A single normal ultrasonographic scan at age 65 years rules out significant aneurysm disease for life in men

P. Crow, E. Shaw, J. J. Earnshaw, K. R. Poskitt, M. R. Whyman, B. P. Heather*

*Corresponding author for this work

Research output: Contribution to journalArticlepeer-review

76 Citations (Scopus)

Abstract

Background: Screening for abdominal aortic aneurysm (AAA) has been carried out in Gloucestershire since 1990. All men in the county are offered aortic ultrasonography in their 65th year. Men with an aortic diameter of less than 26 mm are considered 'normal' and no follow-up is arranged. The aim of this study was to ascertain if men with 'normal' aortic diameters at age 65 years ever develop a clinically significant aneurysm. Methods: A cohort study was performed on 223 65-year-old men who had an aorta of less than 26 mm in diameter in 1988. These men had repeat ultrasonography in 1993 and 2000. The causes of death in men who died during this interval were investigated. Results: Eight men were lost to follow-up. As far as it was possible to ascertain, none of the 86 men who died over the 12-year interval did so from ruptured AAA. There was no clinically significant increase in mean aortic diameter in the remaining 129 men who had three serial ultrasonographic scans over the 12-year interval. Conclusion: A single, 'normal' ultrasound scan at age 65 years effectively rules out the risk of clinically significant aneurysm disease for life in men.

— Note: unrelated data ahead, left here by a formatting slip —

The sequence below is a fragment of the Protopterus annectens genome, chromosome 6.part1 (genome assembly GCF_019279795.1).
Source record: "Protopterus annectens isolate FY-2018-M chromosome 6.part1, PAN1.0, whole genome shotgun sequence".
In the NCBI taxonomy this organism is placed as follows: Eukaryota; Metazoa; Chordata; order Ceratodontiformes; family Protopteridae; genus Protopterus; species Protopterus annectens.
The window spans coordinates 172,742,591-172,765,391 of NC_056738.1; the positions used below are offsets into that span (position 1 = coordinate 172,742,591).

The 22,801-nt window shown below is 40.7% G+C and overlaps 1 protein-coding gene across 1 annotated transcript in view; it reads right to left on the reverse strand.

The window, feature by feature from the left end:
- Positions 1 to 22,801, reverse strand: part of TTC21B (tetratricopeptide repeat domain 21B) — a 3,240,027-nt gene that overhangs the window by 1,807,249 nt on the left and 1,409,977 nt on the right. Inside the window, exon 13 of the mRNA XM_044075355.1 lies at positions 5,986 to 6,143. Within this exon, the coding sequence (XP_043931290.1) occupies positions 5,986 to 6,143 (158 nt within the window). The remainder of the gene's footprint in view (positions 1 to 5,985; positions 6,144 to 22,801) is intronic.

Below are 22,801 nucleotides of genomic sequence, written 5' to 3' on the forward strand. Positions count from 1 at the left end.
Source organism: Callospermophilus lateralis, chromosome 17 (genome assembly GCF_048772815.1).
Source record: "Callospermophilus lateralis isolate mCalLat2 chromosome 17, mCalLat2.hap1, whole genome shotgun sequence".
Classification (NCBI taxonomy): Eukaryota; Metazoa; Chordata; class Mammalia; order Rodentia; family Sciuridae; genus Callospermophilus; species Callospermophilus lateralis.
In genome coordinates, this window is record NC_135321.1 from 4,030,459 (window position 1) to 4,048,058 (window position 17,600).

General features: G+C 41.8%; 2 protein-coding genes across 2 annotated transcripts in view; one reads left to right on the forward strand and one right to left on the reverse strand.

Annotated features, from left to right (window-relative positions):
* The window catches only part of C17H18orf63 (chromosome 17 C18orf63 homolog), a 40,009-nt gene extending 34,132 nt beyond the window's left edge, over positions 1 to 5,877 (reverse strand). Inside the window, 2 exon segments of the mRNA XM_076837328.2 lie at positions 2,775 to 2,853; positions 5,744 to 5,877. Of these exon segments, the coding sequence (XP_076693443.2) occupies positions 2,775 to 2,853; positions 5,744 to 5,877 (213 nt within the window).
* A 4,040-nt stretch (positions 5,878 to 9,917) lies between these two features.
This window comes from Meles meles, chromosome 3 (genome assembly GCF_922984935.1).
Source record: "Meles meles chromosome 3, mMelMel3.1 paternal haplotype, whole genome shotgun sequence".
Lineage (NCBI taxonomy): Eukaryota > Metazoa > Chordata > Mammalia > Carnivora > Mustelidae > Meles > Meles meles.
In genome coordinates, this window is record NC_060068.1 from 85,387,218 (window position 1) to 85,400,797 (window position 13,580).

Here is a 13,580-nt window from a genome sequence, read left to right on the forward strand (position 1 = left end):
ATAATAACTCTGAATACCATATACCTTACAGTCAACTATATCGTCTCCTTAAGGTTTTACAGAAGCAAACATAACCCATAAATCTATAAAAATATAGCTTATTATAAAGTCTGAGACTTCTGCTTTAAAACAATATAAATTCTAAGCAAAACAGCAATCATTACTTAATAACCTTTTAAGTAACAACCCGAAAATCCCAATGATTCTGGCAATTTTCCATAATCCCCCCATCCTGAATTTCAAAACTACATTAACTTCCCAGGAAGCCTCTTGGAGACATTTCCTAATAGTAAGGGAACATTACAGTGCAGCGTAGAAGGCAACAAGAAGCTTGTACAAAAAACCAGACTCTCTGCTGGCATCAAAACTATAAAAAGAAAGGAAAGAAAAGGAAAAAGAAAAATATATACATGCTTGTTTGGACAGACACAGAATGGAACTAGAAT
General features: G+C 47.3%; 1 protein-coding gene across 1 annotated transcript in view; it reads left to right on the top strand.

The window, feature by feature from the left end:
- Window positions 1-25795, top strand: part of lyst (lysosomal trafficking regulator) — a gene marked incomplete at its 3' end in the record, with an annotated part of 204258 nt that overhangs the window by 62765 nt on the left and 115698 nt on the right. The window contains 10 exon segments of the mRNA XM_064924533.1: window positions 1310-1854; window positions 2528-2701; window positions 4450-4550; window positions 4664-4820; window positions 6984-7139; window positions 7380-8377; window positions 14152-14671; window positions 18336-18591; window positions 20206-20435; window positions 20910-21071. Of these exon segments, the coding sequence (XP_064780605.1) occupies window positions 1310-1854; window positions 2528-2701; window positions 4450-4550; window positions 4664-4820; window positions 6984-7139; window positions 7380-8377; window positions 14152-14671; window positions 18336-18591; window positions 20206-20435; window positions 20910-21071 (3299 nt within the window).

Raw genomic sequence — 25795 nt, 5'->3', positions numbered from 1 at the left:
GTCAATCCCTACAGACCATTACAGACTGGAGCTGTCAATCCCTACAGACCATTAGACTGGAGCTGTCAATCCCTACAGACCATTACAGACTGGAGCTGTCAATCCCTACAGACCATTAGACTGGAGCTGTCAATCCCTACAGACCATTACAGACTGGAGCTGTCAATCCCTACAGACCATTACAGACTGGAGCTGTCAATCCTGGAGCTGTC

Original languageEnglish
Pages (from-to)941-944
Number of pages4
JournalBritish Journal of Surgery
Volume88
Issue number7
DOIs
Publication statusPublished - 2001
Externally publishedYes

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